So the Investigator's combat ability is being balanced against the Rogue, arguably the weakest combat class in the game, with the exception of Commoners, Experts, and possibly Adepts (the Warrior is more-than-likely better than a Rogue in a fight). Monk is it's only real competitor.
Also, I think every person in this thread has said that Studied Combat/Strike's mechanics are awful (but the flavor is great). Not even just 'one tweak to fix', just plain awful.
The inspiration for the ability is based off the Sherlock Holmes scenes. I think it's worth noting that in the movies, Holmes makes multiple bloody strikes, not One and Done!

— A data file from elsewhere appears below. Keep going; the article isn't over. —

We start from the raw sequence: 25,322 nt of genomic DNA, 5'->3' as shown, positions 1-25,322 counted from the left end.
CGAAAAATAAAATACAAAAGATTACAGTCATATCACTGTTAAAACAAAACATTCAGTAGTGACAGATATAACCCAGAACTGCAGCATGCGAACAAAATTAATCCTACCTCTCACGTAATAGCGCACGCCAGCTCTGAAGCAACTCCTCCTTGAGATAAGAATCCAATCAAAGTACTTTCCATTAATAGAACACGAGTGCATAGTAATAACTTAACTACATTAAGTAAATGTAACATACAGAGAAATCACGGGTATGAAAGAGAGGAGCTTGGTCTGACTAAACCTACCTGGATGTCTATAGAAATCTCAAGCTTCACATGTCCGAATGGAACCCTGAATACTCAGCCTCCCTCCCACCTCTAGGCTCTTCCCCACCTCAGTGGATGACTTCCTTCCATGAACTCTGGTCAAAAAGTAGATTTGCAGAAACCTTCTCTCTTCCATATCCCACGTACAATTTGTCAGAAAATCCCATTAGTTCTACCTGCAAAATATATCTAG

I have to wonder why it is that the developers think everyone but themselves are idiots? We aren't 10 year olds that don't realize something is a bad idea until we've already started it. We are intelligent human beings, and we are fully capable of looking at something and saying, "Hey, that isn't a good idea" without having to play it first.
There are multiple points about the proposed changes to Studied Combat/Strike.
Stephen Radney-MacFarland wrote:
First proposal:Anything that keeps the 'once per 24 hour period' limitation is trash unless the benefits are very powerful. For examples, look at the Witch's hexes.
If you want to keep the limitation, then the duration needs to be extended so that a boss can't do something as simple as turn invisible or go ethereal or teleport away, or simply evade the Investigator, and thereby denying him the use of his class ability.
You could do this by making the duration equal to the Investigator's level, or changing it to 'until dead' like Smite.
I would also suggest allowing Studied Strike applies to all of the attacks made against the object of the Studied Combat.